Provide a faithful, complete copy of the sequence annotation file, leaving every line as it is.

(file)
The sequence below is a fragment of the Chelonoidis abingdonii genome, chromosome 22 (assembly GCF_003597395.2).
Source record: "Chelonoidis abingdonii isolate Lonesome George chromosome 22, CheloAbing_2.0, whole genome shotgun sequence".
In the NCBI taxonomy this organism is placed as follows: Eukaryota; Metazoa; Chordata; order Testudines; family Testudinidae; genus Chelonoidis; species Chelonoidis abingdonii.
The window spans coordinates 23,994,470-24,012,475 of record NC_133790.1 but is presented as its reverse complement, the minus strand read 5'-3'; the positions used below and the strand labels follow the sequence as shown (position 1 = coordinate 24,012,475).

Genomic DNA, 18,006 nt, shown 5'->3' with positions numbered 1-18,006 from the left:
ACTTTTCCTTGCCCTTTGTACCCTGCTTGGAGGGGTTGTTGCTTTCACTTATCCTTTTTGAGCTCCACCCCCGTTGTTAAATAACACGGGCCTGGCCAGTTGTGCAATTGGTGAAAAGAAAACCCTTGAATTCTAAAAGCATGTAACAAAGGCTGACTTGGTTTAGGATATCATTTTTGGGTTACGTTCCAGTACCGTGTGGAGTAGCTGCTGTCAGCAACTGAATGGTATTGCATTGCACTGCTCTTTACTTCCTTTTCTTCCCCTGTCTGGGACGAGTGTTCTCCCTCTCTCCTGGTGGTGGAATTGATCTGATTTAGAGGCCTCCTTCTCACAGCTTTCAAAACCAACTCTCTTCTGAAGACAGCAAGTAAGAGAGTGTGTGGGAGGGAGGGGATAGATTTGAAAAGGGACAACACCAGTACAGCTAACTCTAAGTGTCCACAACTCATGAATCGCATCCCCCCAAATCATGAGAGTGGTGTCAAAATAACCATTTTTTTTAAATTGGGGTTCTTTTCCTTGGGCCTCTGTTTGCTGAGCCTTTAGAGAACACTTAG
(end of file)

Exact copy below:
The sequence below is a fragment of the Chelonoidis abingdonii genome, chromosome 22 (assembly GCF_003597395.2).
Source record: "Chelonoidis abingdonii isolate Lonesome George chromosome 22, CheloAbing_2.0, whole genome shotgun sequence".
In the NCBI taxonomy this organism is placed as follows: Eukaryota; Metazoa; Chordata; order Testudines; family Testudinidae; genus Chelonoidis; species Chelonoidis abingdonii.
The window spans coordinates 23,994,470-24,012,475 of record NC_133790.1 but is presented as its reverse complement, the minus strand read 5'-3'; the positions used below and the strand labels follow the sequence as shown (position 1 = coordinate 24,012,475).

Genomic DNA, 18,006 nt, shown 5'->3' with positions numbered 1-18,006 from the left:
ACTTTTCCTTGCCCTTTGTACCCTGCTTGGAGGGGTTGTTGCTTTCACTTATCCTTTTTGAGCTCCACCCCCGTTGTTAAATAACACGGGCCTGGCCAGTTGTGCAATTGGTGAAAAGAAAACCCTTGAATTCTAAAAGCATGTAACAAAGGCTGACTTGGTTTAGGATATCATTTTTGGGTTACGTTCCAGTACCGTGTGGAGTAGCTGCTGTCAGCAACTGAATGGTATTGCATTGCACTGCTCTTTACTTCCTTTTCTTCCCCTGTCTGGGACGAGTGTTCTCCCTCTCTCCTGGTGGTGGAATTGATCTGATTTAGAGGCCTCCTTCTCACAGCTTTCAAAACCAACTCTCTTCTGAAGACAGCAAGTAAGAGAGTGTGTGGGAGGGAGGGGATAGATTTGAAAAGGGACAACACCAGTACAGCTAACTCTAAGTGTCCACAACTCATGAATCGCATCCCCCCAAATCATGAGAGTGGTGTCAAAATAACCATTTTTTTTAAATTGGGGTTCTTTTCCTTGGGCCTCTGTTTGCTGAGCCTTTAGAGAACACTTAG